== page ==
The first line, or 'hop' as we call each step of a traceroute, shows you localhost, your own network adapter. This is your point of origin. The next few hops are usually any hardware firewalls that you might have, and then your Internet Service Provider's routers, switches, and DSLAM's.
After your ISP hands your signal off to other network providers, the traceroute starts to get interesting. If you see an entry that you want to learn more about, there is another tool that you can use to get more information: WhoIs. WhoIs is available on the Unix/BSD command line, or you can use http://whois.domaintools.com/ to look up who claims responsibility for these servers. For example:
This is the RIPE Database query service.
The objects are in RPSL format.
The RIPE Database is subject to Terms and Conditions.
Note: This output has been filtered.
To receive output for a database update, use the "-B" flag.
Information related to '126.96.36.199 - 188.8.131.52'
inetnum: 184.108.40.206 - 220.127.116.11
descr: London Internet Exchange (LINX)
descr: Primary Peering LAN in London Docklands
I know that the signal is being passed through LINX here in the U.K. on its way to the uTest facilities. WhoIs will give me ownership details on any hop that I wish to research, assuming that the IP space is registered properly. As the traceroute gets closer to the target server, you will see details about their ISP, their firewalls, and their switches on the way to the final destination.
Finally, modern Windows machines (Vista and Windows 7) can use LLTD or Link Layer Topology Discovery ( http://en.wikipedia.org/wiki/Link_Layer_Topology_Discovery ) to get a detailed map of their LAN's topology. Check out the Network Map feature on these OS's for more details.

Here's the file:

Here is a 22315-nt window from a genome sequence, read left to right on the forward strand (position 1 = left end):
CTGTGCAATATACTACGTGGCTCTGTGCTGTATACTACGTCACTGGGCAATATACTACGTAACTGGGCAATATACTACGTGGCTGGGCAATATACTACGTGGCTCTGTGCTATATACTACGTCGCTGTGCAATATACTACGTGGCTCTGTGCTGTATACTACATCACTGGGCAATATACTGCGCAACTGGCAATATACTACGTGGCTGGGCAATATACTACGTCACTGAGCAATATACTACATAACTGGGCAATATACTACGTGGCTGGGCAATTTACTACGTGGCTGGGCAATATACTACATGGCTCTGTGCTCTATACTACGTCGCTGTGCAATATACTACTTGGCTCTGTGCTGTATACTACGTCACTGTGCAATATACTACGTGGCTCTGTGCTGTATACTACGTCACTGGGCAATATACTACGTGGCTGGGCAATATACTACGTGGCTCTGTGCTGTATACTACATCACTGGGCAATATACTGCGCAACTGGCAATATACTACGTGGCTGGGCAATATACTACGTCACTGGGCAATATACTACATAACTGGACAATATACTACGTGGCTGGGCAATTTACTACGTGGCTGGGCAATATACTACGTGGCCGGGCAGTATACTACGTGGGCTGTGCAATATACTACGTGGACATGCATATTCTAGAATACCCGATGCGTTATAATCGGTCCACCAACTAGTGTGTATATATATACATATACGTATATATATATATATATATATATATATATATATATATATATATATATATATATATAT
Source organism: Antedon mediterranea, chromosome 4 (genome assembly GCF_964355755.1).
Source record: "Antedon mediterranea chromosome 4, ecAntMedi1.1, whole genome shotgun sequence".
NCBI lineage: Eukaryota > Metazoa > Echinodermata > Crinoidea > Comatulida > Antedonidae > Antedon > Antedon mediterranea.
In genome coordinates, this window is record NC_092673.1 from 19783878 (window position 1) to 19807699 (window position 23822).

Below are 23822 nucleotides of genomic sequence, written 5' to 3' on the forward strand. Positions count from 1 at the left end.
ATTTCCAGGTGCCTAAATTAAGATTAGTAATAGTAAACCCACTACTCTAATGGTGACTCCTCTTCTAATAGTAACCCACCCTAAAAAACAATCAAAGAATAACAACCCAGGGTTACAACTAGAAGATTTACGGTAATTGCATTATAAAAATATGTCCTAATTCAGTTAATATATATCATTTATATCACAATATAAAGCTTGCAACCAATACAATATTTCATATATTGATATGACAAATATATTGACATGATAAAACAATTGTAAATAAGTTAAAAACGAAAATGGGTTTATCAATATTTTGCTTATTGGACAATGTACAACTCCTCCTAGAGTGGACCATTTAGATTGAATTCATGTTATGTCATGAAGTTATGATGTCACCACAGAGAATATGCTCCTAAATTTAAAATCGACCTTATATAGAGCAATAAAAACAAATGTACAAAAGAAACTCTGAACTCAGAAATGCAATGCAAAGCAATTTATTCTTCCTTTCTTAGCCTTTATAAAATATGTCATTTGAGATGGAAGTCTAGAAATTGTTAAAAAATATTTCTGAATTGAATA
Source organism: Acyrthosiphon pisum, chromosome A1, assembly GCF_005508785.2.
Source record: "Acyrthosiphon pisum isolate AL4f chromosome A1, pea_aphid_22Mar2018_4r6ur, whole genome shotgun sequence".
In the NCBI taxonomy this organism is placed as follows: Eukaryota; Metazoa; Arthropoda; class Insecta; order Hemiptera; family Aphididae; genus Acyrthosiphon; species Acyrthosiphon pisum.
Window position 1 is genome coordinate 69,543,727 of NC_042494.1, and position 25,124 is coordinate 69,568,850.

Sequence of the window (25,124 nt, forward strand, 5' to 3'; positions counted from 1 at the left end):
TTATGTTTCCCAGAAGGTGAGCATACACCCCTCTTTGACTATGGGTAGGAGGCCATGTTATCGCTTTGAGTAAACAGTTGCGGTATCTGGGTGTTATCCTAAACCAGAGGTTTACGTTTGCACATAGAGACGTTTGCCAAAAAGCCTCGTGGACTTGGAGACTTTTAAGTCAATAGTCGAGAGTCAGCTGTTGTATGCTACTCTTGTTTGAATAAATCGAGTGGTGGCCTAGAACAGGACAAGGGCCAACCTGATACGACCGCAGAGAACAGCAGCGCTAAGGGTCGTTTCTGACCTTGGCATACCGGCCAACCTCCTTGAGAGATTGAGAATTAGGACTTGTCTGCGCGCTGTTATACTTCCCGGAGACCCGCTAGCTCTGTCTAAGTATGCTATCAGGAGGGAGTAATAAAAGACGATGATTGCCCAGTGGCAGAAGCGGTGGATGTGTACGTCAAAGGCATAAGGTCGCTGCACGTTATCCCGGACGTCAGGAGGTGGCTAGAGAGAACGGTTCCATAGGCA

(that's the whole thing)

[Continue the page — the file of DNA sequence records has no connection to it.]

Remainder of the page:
Interesting, but how does it help me?
Well, if you're experiencing network lag, your traceroute will show you exactly where it is happening. Remember that the latency measurements are BETWEEN the last hop and the next, so the issue could be either router. And WhoIs will tell you who's responsible at each end of the issue. So you'll know whether it is a problem on your end, their end, or something in between. Assuming ICMP isn't being blocked or the routing isn't messed up, of course.
This information can also help you to guess the setup of the client's network as well. Yes, you may have to learn a little bit about routers, firewalls, and the structure of a network DMZ (see http://en.wikipedia.org/wiki/DMZ_%28computing%29 ). If you have permission to do invasive security testing, you can use the entries on TraceRoute also know exactly what hosts to probe with a vulnerability scanner, in order to find out what operating system and services they're running.
Finally, using LLTD or advanced network monitoring tools available for other OS's ( http://www.slac.stanford.edu/xorg/nmtf/nmtf-tools.html ) you can build a virtual representation of the systems and networks that you're testing. This will help you understand an application's interaction with other servers, both inside and outside of the client's own network.
Knowledge is power, and understanding basic network topology will give you more power to find and comprehend bugs.